So why is Sri Lanka, a nation of 20 million that for three decades was decimated by a vicious civil war between the Buddhist state and largely Hindu Tamil minority, suddenly gripped by anti-Muslim hatred? Historically, the island’s Muslim community had always been a staunch supporter of the Sinhala-Buddhist political establishment, as it similarly suffered at the hands of the LTTE rebel group, more commonly known as the Tamil Tigers, who expelled all Muslims from northern provinces.

“Prejudices are growing because there is a small but influential group of extremist Buddhists who are having a relatively free run and are able to articulate very national sentiments and highlight the insecurity of the Sinhalese,” says Perera, himself a Sinhalese Christian.

The Sri Lankan experience is far from unique. In Burma, officially known as Myanmar, just 1,000 miles (1,600 km) across the Bay of Bengal, an extremist Buddhist movement called 969 is waging a parallel war, using identical tactics as BBS. (Both groups rose to prominence around 2012. Its leader is also a monk, Wirathu. When anti-Muslim riots erupted in the central Burmese town of Meiktila in April last year, clashes that killed dozens and displaced thousands, he arrived in the middle of the carnage, although later claimed to have tried to halt the bloodshed. Then, during last month’s communal riots in Mandalay, where Wirathu’s monastery is based, he fanned the flames through an incendiary Facebook post warning of Muslims “armed to teeth with swords and spears” preparing a jihad against local Buddhists.

Both he and Gnanasara make virtually identical xenophobic claims about Muslims converting Buddhist women and luring them into unholy polygamous unions, and using their corrupt business acumen to swindle hard-working Buddhists. “[Muslims] are breeding so fast, and they are stealing our women, raping them,” Wirathu told TIME’s Hannah Beech last year. “They would like to occupy our country, but I won’t let them. We must keep Myanmar Buddhist.” (In fact, neither Burma nor Sri Lanka has seen a Muslim population explosion).

BBS speeches are very similar. Halal certification is apparently funding al-Qaeda and Hamas; Islamic blood sacrifices are summoning forth “ghosts and demons”; Muslim perverts are using burqas as disguises to carry out licentious deeds; and, most bizarrely, the Quran requires Muslims to spit three times into any food or beverage served to a person of another faith.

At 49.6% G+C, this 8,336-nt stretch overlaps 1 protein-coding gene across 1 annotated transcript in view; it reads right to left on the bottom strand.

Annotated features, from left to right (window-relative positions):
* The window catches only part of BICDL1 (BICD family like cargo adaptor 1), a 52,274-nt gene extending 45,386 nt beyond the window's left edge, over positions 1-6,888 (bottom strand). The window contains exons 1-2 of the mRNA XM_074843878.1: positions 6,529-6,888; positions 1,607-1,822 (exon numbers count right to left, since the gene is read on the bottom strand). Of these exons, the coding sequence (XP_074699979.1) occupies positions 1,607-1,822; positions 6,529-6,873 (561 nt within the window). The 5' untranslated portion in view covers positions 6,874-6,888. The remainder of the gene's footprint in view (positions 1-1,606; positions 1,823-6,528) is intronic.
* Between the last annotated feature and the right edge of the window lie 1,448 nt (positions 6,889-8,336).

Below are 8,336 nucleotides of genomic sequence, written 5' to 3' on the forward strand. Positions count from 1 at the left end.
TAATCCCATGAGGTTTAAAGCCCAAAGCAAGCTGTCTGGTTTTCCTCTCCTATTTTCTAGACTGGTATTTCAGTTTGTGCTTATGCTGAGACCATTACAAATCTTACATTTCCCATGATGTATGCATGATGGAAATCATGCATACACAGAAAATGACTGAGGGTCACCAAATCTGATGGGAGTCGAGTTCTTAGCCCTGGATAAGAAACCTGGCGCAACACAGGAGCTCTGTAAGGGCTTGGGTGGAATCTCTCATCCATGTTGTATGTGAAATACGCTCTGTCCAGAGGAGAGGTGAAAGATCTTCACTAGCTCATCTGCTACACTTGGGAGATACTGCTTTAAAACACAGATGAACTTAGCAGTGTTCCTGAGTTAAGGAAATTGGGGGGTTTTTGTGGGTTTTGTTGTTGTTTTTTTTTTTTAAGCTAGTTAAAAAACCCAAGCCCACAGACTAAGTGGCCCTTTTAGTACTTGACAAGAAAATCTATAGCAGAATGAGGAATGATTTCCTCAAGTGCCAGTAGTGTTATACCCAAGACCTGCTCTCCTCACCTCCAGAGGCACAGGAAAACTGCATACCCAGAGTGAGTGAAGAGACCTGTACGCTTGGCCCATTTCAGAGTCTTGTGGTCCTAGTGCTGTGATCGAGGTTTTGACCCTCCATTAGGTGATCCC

“I think they are learning from each other,” says Hilmy Ahmed, vice president of the Muslim Council of Sri Lanka. “It started in Myanmar, but Gnanasara has perfected it.”

Certainly, the similarities between these nations are striking. Both Sri Lanka and Burma have large, state-backed Theravada Buddhist majorities making up about 70% to 80% of the population. Both nations have Muslim communities, of about 10% of the population, that historically backed the establishment. Both are going through the aftermath of decades-long civil conflicts against other ethnic minorities — the Hindu Tamils in Sri Lanka; a smattering of mainly Christian rebel groups in Burma. Now both boast extremist Buddhist movements led by rabble-rousing saffron-clad clerics.

Gnanasara is quick to laud his Burmese counterpart and admits the pair met over the summer to “establish an international network of activists stationed in Buddhist countries.”

“We are all in the same boat in terms of attacks on Buddhist communities,” he says. “What is happening in Burma and Thailand, especially the southern part of Thailand, [resembles] what happened recently in Bangladesh.”

BBS and 969 are embarking on a partnership with similar organizations and activists across the region to face off “international threats,” reveals Gnanasara. “It would be better to have some sort of cohesion between us so we can respond collectively.”